Checking Myself to Wreck Myself
I’ve been wanting to write a post addressing body checking ever since Sam discussed the topic (almost a year ago!) on her amazing blog (a must-read for anyone interested in eating disorders and recovery). The truth is, though I have gotten better about it, I still body check. My stomach is the area of my body I am most self conscious about, and it is hard to resist the urge to lift up my shirt and look in the mirror during the day just to see what it looks like. I often examine my body from many different angles in the morning when I am getting dressed, and/or in the evening before/after I shower. This sounds like an extremely vain practice and it’s a bit embarrassing to admit, but I do it.
Without use of the scale, I wonder constantly how my body is changing and has changed in recovery. Every time I put on a pair of pants and sense they fit a tiny bit differently, I have the urge to look at my stomach and figure out where the differences are. Does my stomach still look okay to me? If so then hopefully I have gained muscle. But then I’ll find an angle that I dislike and bam – I’m beating myself up because I’ve gained fat. I know these thoughts aren’t rational but word for word, they are the thoughts running through my mind.
The truth it, giving up body checking is as scary to me as giving up the scale once was. An eating disorder searches for any way it can make its victim feel bad about his or herself. No scale number to use? Then ED takes how I see my own body, and tries to use that. The scale was a way I could use a number to “keep myself in check” and “behave”. I often feel tempted to look at my body in the mirror not because I truly think it has changed since the last time I checked, but because if I do, I almost ALWAYS will find a flaw. And that flaw will stick in my mind and make me more apt to feel bad about myself and do more cardio…skip a dessert…not eat breakfast…the list goes on.
I body check to ensure that I feel bad about myself, because I’m afraid to love myself. A part of my mind still equates an ED with being skinny and I use body checking to make sure I still am. If I don’t see skinny, ED tells me to do what I can to make sure I do see it next time I look. But guess what? At my (dangerously) lowest weight, I didn’t like what I saw. So I know that giving into ED is not the answer and will not lead to happiness. But man, it sure does get tiring sometimes repeating that to myself.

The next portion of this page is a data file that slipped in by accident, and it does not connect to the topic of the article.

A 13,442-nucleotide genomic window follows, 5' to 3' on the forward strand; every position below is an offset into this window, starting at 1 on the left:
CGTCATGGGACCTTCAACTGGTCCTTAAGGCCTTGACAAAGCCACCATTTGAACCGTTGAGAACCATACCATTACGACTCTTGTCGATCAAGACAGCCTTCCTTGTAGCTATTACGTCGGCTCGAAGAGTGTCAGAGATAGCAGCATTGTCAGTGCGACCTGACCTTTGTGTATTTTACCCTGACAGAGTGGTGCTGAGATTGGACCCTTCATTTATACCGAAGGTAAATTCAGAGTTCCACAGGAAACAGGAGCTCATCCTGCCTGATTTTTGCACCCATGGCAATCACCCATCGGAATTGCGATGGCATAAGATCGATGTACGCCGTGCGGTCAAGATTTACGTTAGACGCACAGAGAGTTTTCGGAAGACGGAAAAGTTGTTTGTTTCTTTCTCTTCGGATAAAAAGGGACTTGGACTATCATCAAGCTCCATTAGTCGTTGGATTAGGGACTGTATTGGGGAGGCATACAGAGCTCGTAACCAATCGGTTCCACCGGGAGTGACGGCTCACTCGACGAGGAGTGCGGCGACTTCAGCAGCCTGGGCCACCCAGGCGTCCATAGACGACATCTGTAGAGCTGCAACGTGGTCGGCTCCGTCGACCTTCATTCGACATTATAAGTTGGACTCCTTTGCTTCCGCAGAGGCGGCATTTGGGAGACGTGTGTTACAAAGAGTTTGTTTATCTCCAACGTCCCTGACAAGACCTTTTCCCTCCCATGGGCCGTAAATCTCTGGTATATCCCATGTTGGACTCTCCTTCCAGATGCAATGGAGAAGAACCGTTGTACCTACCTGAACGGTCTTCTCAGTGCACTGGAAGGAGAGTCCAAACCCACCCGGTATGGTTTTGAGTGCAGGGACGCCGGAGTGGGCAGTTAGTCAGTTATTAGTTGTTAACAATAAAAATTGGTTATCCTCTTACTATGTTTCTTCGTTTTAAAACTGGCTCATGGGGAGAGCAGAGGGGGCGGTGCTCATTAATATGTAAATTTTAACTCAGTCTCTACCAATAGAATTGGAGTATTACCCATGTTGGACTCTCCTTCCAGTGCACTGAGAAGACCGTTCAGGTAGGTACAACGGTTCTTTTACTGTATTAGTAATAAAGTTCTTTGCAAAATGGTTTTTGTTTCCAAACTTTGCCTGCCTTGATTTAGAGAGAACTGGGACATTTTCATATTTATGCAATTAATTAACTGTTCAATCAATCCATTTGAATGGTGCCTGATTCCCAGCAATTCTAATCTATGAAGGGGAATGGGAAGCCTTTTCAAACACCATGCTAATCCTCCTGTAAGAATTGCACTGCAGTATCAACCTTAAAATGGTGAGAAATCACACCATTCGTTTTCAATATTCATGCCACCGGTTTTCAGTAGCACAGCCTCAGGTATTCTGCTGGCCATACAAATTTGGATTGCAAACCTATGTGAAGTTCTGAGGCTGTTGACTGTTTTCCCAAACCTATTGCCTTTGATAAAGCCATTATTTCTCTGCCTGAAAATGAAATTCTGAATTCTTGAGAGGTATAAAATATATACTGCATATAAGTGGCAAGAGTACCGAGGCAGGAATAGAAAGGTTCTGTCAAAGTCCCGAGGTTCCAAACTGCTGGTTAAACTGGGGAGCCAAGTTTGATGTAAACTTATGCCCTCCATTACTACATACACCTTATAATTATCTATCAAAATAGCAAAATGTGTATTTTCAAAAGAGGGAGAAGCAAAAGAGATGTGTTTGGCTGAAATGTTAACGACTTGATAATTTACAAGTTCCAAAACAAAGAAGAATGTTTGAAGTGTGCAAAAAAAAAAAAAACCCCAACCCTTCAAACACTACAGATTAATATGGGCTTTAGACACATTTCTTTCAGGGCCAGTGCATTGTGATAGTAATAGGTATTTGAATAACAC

I definitely have gotten better about body checking, but have a long way to go. I even used to go to the bathroom at work during the day and lift up my shirt to examine my stomach; I almost never do this anymore. I pretty much only body check when I am at home now. But one day, I’d like to be able to wake up in the morning and not have the first thing I do be get out of bed, put on my glasses, and go see what my stomach looks like.
Lately whenever I’ve had the urge to body check, I ask myself why I want to. Usually it’s because at some point that day or the day before I ate something “bad” and my mind wants me to see a flaw so I can associate it with eating that bad food/drink, so that I’ll be less likely to do it again. Maybe I’m having a day when I just really don’t feel good in my pants, and sometimes my mind tells me to go look at my stomach so I can really just hate myself and feel motivated to work out extra or eat less. That sound so, so sad as I type it. But whenever I ask myself why I want to body check, and I get a sad reason like that, I have been telling myself to resist the urge. Body checking does not serve me, it serves my ED. I truly do check myself TO wreck myself mentally! And by the way, I can’t even recall a time when I came up with a GOOD reason for wanting to body check.
I hope that I can continue to improve and give up this crutch. I wrote this post not only to hold myself accountable, but in hopes that anyone else out there with this habit doesn’t feel alone and will be motivated to join me in stopping the body checking. Let’s not give the eating disorder any more ammo for its artillery. Next time you feel an urge to body check, ask yourself why you truly want to. If you want to look at yourself in the mirror and go, “Oh my gosh, look how great I look, I’m gorgeous!” then please, do so! But if you want to look at your body in a mirror because you know you won’t like what you see or are searching for that angle that points out the one flaw you have, then do yourself a favor and try to resist the urge. Trust me, I’m sure your body does not look that (or ANY) different than the last time you looked.
Have you ever found yourself getting into the habit of body checking?
Have you found that you find yourself developing crutches to replace any you’ve previously given up? This doesn’t have to be ED-related!